It  is difficult to deal with increasing pain of knee injuries, especially if one is working in a job that menas a lot of walking, brnding, climbing and standing on their feet. Been there years ago.  Since the rule of thumb is that total knee replacenents last only 10 to 15 years, regardless of the television ads saying lab tested for 25 years (maybe on mice, but not people), and the primary surgery and first revision if needed require cutting good bone stock there can be diminishing chances of sucessful revisions after the first one.  Also the literature says that patient satisfaction even for the first revision surgery is much lower than for the primary replacement most surgeons try to wait until the patient is close to 60 years old or at least mid 50's before doing  a primary total knee.  The reasearchers are finding that with a more active life style artificial knees are lasting under ten, with many patients having revisions within their first year for a number of reasons, see posts here under knee replacement.
That said unless injections work and sometimes they do, the best way I know of trying to buy time before the first replacement is with pain management.  That scares a lot of people, but if properly monitored, and if not overused pain management can increase quality of life and mobility for quite a long time.  It does not fix the knee but only eases the pain so eventually surgery is the final option.  In my case I was able to but three or four years of time on pain management before my first knee replacement at age 56, I was pretty young and regret it but at that time even with medication I could not walk and had to go on disability.  If I had not bought those years lord knows how much worse off I would have been today, Those who are in really bad pain  which alters their lifestyle and are still rather young might explore the benefits of seeing a pain management physician on a regular basis.  There is one thing I also think about and wish a medical anthropologist would do a study on, how people with chronic knee pain coped and handled it before the knee replacement surgery came to be such a fad.  This country and europe fought two world was, a war in Korea and Vietnam, built a large industrial structure of roads, and factories with men and women on their feet way before the first knee replacement.  How did our parents and grandparents handle it.  I wonder if we are just quitting too soon, forgetting about ice, and slowing down a little, getting more excercise earlier in life, and are just running for life altering knee replacement surgery as a quick fix.  In some people it is a good fix, but more and more people are reporting major problems with total knee replacements going bad.  It is one thng to recall car for bad parts but when major manufactures recall artificial knees for defects it further alters the life of the patient.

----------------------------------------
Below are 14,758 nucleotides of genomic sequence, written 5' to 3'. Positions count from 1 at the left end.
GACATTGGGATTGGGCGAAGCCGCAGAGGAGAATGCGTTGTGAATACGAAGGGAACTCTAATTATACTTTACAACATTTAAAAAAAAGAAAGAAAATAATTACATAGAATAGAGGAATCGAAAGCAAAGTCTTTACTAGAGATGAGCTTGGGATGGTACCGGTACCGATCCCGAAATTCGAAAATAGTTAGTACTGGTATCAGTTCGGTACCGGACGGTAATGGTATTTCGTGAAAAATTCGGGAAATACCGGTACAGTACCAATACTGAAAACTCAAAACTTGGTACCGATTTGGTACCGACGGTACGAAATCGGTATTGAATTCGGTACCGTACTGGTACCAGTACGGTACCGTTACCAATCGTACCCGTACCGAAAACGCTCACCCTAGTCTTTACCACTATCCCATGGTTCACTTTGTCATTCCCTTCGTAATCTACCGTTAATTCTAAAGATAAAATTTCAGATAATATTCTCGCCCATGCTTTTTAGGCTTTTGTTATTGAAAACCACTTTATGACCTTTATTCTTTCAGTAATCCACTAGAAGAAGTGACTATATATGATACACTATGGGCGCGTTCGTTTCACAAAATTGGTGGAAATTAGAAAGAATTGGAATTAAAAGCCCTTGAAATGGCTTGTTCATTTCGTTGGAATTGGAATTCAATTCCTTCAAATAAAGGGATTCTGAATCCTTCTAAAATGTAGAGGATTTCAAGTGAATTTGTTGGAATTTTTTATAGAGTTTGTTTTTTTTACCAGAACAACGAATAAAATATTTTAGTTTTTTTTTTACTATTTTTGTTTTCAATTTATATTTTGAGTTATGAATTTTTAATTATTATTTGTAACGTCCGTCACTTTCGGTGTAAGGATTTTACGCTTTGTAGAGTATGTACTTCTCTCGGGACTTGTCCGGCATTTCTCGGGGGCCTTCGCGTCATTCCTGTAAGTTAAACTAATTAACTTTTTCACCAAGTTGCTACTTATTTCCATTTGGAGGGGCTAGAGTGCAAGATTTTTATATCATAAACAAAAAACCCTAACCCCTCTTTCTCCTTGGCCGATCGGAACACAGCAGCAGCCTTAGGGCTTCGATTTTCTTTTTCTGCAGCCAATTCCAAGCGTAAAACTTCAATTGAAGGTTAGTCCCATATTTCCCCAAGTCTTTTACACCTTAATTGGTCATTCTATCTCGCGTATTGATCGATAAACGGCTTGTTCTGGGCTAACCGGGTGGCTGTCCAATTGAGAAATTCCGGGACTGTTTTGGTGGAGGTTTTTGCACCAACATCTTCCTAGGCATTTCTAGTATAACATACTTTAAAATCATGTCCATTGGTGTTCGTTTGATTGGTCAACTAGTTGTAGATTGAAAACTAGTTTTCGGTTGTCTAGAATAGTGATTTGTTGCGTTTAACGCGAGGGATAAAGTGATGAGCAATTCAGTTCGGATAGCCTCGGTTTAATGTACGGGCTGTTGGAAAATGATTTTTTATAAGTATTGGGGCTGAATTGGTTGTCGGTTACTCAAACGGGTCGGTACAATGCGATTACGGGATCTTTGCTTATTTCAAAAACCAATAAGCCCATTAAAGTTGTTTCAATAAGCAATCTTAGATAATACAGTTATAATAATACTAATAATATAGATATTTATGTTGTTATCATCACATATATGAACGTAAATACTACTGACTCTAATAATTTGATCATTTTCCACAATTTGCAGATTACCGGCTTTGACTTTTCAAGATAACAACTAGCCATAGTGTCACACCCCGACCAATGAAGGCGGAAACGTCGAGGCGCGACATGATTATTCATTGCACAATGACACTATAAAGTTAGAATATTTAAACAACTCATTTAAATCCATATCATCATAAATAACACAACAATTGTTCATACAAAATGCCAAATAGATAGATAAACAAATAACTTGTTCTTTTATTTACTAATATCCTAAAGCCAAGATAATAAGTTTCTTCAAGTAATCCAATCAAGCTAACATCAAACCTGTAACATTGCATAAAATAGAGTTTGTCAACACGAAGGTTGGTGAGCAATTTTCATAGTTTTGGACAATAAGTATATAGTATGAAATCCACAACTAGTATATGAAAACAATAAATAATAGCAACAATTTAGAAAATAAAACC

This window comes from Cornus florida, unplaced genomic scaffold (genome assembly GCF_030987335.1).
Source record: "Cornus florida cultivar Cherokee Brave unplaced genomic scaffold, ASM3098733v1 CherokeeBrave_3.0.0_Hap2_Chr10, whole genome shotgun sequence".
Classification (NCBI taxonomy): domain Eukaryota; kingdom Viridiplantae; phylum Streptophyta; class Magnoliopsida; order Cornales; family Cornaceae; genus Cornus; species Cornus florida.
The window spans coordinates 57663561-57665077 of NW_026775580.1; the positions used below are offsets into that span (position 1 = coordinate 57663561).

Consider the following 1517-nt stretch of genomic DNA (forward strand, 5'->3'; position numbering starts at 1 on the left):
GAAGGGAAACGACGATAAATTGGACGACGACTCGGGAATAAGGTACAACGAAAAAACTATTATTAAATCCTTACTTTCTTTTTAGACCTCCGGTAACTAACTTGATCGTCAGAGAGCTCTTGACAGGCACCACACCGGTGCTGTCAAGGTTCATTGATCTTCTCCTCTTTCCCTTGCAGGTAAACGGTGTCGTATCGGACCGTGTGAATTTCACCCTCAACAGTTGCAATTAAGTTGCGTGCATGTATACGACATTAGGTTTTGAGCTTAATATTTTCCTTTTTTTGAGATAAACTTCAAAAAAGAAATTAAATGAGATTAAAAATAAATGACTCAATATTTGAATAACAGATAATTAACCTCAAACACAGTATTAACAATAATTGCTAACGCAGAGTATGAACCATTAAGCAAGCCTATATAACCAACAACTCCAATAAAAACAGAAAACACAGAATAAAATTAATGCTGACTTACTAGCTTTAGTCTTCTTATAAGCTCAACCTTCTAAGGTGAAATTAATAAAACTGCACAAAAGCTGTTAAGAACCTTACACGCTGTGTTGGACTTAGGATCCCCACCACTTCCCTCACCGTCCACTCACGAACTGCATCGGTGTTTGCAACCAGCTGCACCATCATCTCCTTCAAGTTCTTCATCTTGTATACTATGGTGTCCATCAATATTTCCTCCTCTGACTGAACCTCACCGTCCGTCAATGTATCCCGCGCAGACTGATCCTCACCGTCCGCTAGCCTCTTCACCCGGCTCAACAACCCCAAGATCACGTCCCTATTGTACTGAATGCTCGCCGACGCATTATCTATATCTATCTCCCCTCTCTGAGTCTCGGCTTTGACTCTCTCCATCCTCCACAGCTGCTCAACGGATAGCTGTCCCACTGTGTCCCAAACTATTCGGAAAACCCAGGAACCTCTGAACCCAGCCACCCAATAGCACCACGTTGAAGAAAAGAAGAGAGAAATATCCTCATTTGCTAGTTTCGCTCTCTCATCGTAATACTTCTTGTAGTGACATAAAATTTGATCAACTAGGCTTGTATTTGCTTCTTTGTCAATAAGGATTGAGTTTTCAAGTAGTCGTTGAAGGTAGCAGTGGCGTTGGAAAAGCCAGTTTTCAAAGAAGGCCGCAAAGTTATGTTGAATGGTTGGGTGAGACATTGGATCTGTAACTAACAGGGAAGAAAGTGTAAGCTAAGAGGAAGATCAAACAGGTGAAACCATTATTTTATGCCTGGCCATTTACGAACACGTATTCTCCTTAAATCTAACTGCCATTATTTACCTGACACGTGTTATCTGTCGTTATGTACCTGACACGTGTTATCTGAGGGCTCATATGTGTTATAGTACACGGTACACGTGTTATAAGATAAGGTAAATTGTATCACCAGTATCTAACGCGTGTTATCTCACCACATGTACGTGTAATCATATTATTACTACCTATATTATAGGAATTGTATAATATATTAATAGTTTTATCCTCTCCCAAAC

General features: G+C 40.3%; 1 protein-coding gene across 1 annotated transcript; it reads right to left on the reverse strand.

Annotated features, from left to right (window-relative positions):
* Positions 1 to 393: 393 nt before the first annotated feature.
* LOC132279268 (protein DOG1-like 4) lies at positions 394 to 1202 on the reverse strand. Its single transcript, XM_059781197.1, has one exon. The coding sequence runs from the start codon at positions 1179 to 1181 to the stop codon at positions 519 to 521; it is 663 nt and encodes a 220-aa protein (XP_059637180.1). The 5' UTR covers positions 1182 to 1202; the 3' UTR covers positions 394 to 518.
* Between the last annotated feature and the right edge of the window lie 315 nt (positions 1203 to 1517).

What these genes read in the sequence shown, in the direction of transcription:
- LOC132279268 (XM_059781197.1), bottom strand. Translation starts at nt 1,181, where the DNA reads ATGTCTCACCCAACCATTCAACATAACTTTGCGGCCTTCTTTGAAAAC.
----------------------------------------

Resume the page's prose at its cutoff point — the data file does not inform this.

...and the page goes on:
If I could go back 11 years I would NEVER had the first surgery done, but that is just my rant and maybe something for people to think about. Knee replacement surgery is big business for hospitals, surgeons and medical equipment manufacturers.  When doctors run free seminars at hotel banquet rooms with dinner and drinks to get people to attend seminars ptiching the wonders of knee replacement surgery is that any different than the idea of an ambulance chasing lawyer handing out business cards in a Hospital  emergency room.
I am sure thousands of surgeons would like to take me to task for this but while these surgeries may do some good and be really needed in some cases I get the idea that they are being done much too ofter and seem to be the first choice of many surgeons.  Never forget that surgerns make their living and pay of hundred thousand dollar student loans by doing surgeryu, there is no money in just office visits.  How did we get by before knee replacements, it is just a questioin I do not have the answer for.















support